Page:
GOVERNMENT economic planners are set to revise the economic growth projections in the Davao Region after it dipped by 7.6% last year due to the COVID-19 pandemic..
Regional Director Maria Lourdes Lim of the National Economic and Development Authority explained Thursday the need to change the projection was because of the impact of the virus not just on the region, but globally.
She said the shrinking of the regional economy, which went down by 7.6% last year, was caused by the huge impact of the virus.
“Due to the deep dive of most of our growth drivers, we saw that both the industry and services subsectors took the hit,” said Lim.
In August last year, regional economists were still optimistic that the regional economy would still grow between 3-4% after the national government relaxed some quarantine policies to allow the economy to recover.
Before the pandemic, the region was supposed to grow by 11.7% this year and 12.2% of 2022. Because of the latest figures, Lim said: “These growth targets need to be revised to consider the data.”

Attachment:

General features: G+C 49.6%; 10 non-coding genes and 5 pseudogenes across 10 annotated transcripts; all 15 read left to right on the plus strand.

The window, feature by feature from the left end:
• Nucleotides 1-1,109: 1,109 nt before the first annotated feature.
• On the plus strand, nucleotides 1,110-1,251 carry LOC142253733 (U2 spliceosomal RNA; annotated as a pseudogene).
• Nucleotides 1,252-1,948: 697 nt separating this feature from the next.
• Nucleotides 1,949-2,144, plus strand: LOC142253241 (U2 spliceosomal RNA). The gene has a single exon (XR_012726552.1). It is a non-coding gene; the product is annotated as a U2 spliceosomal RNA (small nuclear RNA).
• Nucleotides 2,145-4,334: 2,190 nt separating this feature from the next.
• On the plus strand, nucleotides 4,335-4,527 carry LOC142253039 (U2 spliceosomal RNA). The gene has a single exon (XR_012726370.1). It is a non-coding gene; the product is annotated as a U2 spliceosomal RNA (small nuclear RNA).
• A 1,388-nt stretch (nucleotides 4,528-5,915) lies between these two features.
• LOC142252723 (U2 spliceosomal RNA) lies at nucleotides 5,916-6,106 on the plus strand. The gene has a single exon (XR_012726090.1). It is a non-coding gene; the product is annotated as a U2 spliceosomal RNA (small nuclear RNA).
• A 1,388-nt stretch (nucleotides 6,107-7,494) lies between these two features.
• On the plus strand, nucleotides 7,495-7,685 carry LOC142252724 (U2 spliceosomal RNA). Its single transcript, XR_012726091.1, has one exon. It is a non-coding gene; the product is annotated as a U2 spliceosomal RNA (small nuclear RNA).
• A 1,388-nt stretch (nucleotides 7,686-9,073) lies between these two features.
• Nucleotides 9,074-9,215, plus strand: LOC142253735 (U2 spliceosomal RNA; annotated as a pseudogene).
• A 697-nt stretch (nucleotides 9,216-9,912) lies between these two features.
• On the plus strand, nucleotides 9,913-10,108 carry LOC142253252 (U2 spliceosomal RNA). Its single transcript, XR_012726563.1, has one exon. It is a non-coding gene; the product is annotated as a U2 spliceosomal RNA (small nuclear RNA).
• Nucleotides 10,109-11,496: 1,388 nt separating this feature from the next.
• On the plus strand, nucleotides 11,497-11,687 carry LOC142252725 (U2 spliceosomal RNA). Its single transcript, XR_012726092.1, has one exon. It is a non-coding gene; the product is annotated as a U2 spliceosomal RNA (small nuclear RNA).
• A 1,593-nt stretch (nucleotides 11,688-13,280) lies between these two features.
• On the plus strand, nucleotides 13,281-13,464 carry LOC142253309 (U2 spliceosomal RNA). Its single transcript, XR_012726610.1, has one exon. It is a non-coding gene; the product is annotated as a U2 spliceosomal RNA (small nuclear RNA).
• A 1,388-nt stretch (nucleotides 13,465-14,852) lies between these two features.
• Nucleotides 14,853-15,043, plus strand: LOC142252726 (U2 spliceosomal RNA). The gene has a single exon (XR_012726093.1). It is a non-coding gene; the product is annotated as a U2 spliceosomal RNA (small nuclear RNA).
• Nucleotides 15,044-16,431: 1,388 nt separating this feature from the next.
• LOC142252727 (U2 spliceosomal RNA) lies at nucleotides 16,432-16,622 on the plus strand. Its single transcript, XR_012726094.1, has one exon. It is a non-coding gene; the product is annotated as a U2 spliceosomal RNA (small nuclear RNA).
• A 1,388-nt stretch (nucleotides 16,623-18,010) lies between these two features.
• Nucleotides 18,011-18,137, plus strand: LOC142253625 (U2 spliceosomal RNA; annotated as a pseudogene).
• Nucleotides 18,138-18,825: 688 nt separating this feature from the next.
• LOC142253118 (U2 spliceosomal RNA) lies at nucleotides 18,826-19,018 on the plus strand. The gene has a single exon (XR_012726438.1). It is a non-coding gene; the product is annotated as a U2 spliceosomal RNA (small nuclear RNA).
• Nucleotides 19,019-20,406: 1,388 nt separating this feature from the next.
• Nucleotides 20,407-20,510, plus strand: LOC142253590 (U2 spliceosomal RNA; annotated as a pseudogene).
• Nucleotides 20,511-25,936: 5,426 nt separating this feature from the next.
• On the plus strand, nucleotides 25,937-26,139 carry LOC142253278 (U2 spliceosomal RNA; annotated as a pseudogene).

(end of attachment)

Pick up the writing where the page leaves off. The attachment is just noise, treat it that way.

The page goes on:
But Lim was still optimistic that the region would slowly recover from the impact of the virus as key sectors have started to ramp up investments.
She cited information and communications technology, construction, finance and government spending as among the key drivers that would slowly bring back the regional economy to its feet.
In actual value, the GRDP last year was at P832.1 billion or P68.8 billion less than the value the previous year.
Based on the Philippine Statistics Authority Report, 11 of the key industry went down. Among the biggest losses were registered in other services which went down by 38.2%, accommodation and food service activities saw a drop of 34.7% and transportation and storage sank by 34.5%.
One sector that registered a positive growth was agriculture, fisheries and forestry which registered a growth of a measly 1.1%.
Last week, Tourism Secretary Bernadette Romulo-Puyat, in an online press conference, said the regional tourism receipts lost about 93.7% last year compared with the figures the previous year.
The agency’s regional director, Tanya Rabat-Tan explained that the losses were to be expected because 41 accommodation establishments decided to close down.
In June last year, Marco Polo Hotel, the first five-star hotel in the city, closed down, while the iconic Apo View Hotel also decided to close down in March, its second shutdown since the start of the pandemic a year ago.
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